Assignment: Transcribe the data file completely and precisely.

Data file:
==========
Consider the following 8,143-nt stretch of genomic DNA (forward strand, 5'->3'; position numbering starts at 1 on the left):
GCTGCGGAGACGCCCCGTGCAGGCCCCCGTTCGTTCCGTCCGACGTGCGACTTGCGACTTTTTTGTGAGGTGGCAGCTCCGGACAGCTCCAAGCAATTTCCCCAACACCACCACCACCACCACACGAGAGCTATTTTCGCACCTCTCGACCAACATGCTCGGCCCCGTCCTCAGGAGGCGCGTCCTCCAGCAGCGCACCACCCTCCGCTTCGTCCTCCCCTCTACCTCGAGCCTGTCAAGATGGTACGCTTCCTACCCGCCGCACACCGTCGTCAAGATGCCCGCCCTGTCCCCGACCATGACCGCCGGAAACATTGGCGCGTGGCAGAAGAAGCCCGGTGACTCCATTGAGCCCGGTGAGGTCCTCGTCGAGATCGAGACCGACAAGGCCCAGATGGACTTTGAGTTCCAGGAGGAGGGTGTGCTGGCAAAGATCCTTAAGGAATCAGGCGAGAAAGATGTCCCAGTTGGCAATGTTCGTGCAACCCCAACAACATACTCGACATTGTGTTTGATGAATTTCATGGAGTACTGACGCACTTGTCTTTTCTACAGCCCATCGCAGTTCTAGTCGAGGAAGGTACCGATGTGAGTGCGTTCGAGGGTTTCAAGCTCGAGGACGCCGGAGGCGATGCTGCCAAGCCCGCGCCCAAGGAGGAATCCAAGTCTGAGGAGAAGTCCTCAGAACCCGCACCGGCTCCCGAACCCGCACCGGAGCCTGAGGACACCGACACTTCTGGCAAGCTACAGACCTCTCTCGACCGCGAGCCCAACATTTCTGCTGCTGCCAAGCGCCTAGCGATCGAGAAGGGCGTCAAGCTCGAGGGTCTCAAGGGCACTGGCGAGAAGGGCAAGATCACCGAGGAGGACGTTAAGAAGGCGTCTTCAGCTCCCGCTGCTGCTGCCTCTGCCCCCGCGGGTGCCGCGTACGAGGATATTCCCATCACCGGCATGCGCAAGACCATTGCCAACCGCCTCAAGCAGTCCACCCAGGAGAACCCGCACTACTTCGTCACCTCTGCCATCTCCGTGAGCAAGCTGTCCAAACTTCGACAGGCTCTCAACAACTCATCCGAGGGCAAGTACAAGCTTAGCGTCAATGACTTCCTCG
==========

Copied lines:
Consider the following 8,143-nt stretch of genomic DNA (forward strand, 5'->3'; position numbering starts at 1 on the left):
GCTGCGGAGACGCCCCGTGCAGGCCCCCGTTCGTTCCGTCCGACGTGCGACTTGCGACTTTTTTGTGAGGTGGCAGCTCCGGACAGCTCCAAGCAATTTCCCCAACACCACCACCACCACCACACGAGAGCTATTTTCGCACCTCTCGACCAACATGCTCGGCCCCGTCCTCAGGAGGCGCGTCCTCCAGCAGCGCACCACCCTCCGCTTCGTCCTCCCCTCTACCTCGAGCCTGTCAAGATGGTACGCTTCCTACCCGCCGCACACCGTCGTCAAGATGCCCGCCCTGTCCCCGACCATGACCGCCGGAAACATTGGCGCGTGGCAGAAGAAGCCCGGTGACTCCATTGAGCCCGGTGAGGTCCTCGTCGAGATCGAGACCGACAAGGCCCAGATGGACTTTGAGTTCCAGGAGGAGGGTGTGCTGGCAAAGATCCTTAAGGAATCAGGCGAGAAAGATGTCCCAGTTGGCAATGTTCGTGCAACCCCAACAACATACTCGACATTGTGTTTGATGAATTTCATGGAGTACTGACGCACTTGTCTTTTCTACAGCCCATCGCAGTTCTAGTCGAGGAAGGTACCGATGTGAGTGCGTTCGAGGGTTTCAAGCTCGAGGACGCCGGAGGCGATGCTGCCAAGCCCGCGCCCAAGGAGGAATCCAAGTCTGAGGAGAAGTCCTCAGAACCCGCACCGGCTCCCGAACCCGCACCGGAGCCTGAGGACACCGACACTTCTGGCAAGCTACAGACCTCTCTCGACCGCGAGCCCAACATTTCTGCTGCTGCCAAGCGCCTAGCGATCGAGAAGGGCGTCAAGCTCGAGGGTCTCAAGGGCACTGGCGAGAAGGGCAAGATCACCGAGGAGGACGTTAAGAAGGCGTCTTCAGCTCCCGCTGCTGCTGCCTCTGCCCCCGCGGGTGCCGCGTACGAGGATATTCCCATCACCGGCATGCGCAAGACCATTGCCAACCGCCTCAAGCAGTCCACCCAGGAGAACCCGCACTACTTCGTCACCTCTGCCATCTCCGTGAGCAAGCTGTCCAAACTTCGACAGGCTCTCAACAACTCATCCGAGGGCAAGTACAAGCTTAGCGTCAATGACTTCCTCG